Spring is coming early in 3/4 of national parks, according to a new study. Awesome? Not so much. As flowers bloom earlier every year, it’s disrupting the link between the wildflowers and the arrival of birds, bees, and butterflies that feed on and pollinate the flowers. In Shenandoah, an earlier spring is giving invasive plants a head start, and they’re displacing native wildflowers, leading to costly management issues.
Before the 1960s almost everything about living openly as a lesbian, gay, bisexual, or transgender (LGBT) person was illegal. New York City laws against homosexual activities were particularly harsh. The Stonewall Uprising on June 28, 1969 is a milestone in the quest for LGBT civil rights and provided momentum for a movement.
Vine Creek Ranch at Death Valley National Park. Steady drought and record summer heat make Death Valley a land of extremes. Towering peaks are frosted with winter snow. Rare rainstorms bring vast fields of wildflowers. Lush oases harbor tiny fish and refuge for wildlife and humans. Despite its morbid name, a great diversity of life survives in Death Valley.
Located 2,600 miles southwest of Hawaii, the National Park of American Samoa is the most remote unit of the National Park System and the U.S. National Park south of the Equator. The Park spreads across three islands, 9,500 acres of tropical rainforest, and 4,000 acres of ocean, including coral reefs. While remote, the islands of American Samoa, true to the meaning of the word Samoa (Islands of Sacred Earth), are welcoming and offer beautiful landscapes and centuries of culture and history.
Nearly $27 million for National Park Centennial Challenge projects and programs in 2009
Last edited 4/25/2016
WASHINGTON - A new year brings new opportunities to discover species, renovate museums, get kids outdoors to learn and to improve transportation in America's national parks. For the second year of its Centennial Challenge, the National Park Service will match federal funds with contributions from park partners to prepare national parks for another century of conservation, preservation and enjoyment. Secretary of the Interior Dirk Kempthorne and National Park Service Director Mary A. Bomar, today announced $27 million in centennial projects, $10.5 million from the federal government combined with $16.5 million in philanthropic giving.
"Today, we celebrate the 2008 successes of the National Park Centennial Challenge and announce a new round of centennial projects that will serve as the cornerstones of improvements at our national parks and help to ignite another 100 years of excellence throughout the National Park System," Secretary Kempthorne said of the 2009 projects. "This is truly a remarkable list of projects and programs, made possible only through these historic public/private partnerships."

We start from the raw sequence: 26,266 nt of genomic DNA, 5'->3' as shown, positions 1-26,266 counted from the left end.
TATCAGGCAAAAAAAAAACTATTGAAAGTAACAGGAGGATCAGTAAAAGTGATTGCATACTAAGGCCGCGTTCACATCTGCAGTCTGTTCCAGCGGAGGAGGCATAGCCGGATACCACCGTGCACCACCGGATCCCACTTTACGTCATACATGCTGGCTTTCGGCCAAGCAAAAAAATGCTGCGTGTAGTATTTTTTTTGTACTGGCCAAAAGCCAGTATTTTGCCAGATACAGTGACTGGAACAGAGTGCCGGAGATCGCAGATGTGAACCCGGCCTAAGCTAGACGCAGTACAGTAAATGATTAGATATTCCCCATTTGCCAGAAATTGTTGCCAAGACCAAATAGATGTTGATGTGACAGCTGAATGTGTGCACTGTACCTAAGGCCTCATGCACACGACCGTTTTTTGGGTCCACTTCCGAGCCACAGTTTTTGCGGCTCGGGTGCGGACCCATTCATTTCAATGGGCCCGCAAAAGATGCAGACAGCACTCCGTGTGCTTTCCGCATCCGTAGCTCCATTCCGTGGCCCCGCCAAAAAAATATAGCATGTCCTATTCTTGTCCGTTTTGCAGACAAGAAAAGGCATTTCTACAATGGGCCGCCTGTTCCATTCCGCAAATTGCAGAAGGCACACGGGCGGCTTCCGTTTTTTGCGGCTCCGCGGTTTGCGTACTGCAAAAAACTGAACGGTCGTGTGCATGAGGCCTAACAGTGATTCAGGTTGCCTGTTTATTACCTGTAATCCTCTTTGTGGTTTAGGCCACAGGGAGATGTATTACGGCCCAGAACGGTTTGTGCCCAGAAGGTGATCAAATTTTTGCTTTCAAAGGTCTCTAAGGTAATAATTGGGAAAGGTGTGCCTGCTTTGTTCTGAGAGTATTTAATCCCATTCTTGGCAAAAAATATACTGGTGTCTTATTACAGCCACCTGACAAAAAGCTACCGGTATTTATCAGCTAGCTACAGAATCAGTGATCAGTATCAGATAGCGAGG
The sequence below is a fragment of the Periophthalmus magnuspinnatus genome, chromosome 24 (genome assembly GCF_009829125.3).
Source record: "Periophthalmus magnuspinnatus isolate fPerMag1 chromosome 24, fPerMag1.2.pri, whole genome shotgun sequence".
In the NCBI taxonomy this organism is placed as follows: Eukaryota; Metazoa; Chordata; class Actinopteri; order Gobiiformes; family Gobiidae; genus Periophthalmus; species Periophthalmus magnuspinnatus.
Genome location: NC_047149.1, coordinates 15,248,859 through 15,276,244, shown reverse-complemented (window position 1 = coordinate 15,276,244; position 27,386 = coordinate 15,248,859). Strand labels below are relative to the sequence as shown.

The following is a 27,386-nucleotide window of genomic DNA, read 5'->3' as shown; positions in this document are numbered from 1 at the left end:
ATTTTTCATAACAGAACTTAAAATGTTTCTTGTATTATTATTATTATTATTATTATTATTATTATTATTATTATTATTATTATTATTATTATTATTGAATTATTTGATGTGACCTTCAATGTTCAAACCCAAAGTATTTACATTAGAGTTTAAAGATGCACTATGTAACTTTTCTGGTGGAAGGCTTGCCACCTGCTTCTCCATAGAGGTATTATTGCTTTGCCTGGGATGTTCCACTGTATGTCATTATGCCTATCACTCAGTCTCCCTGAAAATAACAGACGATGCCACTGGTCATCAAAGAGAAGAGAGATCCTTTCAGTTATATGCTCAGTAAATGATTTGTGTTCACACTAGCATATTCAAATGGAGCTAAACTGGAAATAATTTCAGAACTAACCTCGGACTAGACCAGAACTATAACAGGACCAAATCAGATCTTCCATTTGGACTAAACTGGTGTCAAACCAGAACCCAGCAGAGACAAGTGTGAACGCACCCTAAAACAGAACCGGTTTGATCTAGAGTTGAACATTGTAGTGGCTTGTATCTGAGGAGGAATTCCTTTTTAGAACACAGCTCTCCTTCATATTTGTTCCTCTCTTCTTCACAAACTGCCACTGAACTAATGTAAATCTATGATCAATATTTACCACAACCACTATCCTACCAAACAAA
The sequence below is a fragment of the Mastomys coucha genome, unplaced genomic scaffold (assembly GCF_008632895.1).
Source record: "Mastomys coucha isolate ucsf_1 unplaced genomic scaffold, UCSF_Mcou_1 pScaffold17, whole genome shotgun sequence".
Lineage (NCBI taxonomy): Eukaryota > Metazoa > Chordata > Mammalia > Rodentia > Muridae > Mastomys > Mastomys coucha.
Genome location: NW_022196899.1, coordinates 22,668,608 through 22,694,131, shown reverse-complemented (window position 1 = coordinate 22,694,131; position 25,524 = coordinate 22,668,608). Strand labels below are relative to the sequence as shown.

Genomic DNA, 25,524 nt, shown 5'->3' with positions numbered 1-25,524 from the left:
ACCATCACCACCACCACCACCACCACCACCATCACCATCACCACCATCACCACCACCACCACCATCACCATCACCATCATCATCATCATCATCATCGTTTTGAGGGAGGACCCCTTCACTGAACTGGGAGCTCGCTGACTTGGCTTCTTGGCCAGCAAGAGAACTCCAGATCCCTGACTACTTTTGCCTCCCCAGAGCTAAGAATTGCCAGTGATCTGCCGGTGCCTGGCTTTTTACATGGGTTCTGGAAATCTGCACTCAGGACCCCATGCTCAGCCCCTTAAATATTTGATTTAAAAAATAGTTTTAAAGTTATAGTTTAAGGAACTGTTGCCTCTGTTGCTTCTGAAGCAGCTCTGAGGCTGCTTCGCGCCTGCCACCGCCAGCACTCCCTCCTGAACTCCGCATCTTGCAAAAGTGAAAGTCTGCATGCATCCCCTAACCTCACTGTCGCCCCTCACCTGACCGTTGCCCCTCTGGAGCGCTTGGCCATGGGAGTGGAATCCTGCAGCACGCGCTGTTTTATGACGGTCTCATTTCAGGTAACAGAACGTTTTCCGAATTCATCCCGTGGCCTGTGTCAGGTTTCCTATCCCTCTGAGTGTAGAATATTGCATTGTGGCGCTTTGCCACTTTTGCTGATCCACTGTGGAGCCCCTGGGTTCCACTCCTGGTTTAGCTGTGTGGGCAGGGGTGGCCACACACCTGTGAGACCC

Director Bomar said, "In these economic times, creative efforts like the Centennial Challenge provide a great return on investment for both the American taxpayer and the philanthropic community. Where else can you be guaranteed to at least double your money?"
President Bush launched the National Park Service Centennial Initiative in 2006 as a 10-year effort to prepare national parks for another century of conservation, preservation and enjoyment in time for the National Park Service's 100th anniversary. The initiative comprises two funding components - the Centennial Challenge and operational enhancement funding - and furthers goals in the areas of stewardship, environmental leadership, recreational experience, education and professional excellence.
Centennial Challenge projects and programs for 2009 are:
Haleakala National Park, Hawaii
Remove and control invasive species and restore rare and endangered plants
$600,000 - Maui Invasive Species Committee; $600,000 - Centennial Challenge
Marilyn Parris, (808) 572-4401
Independence National Historical Park, Pennsylvania
Rehabilitate the Ben Franklin Museum at Franklin Court
Expand "Bridging the Watershed" environmental education program
$200,000 - Alice Ferguson Foundation; $200,000 - Centennial Challenge
Superintendent Gayle Hazelwood, (202) 690-5127
Santa Monica Mountains National Recreation Area, California Rehabilitate Gillette Ranch building as a visitor center $2,640,000 - Mountains Recreation and Conservation Authority; $2,640,000 - Centennial Challenge Superintendent Woody Smeck, (805) 370-2344
Wrangell-St. Elias National Park and Preserve, Alaska
Add transportation gateway and exhibits in the Kennecott Mines National Historic Landmark
$50,000 - Stephen and Mary Birch Foundation, Inc.; $50,000 - Centennial Challenge
>Superintendent Meg Jensen, (907) 822-5234
Yellowstone National Park, Wyoming, Montana, Idaho
Conduct molecular all-taxa biodiversity inventory for Yellowstone Lake
$500,000 - Yellowstone Park Foundation; $500,000 - Centennial Challenge
Superintendent Suzanne Lewis, (307) 344-2010
For complete information about the initiative, more details on the 2009 Centennial Challenge projects and programs or to download a Centennial Initiative 2008 Progress Report, please visit www.nps.gov/2016.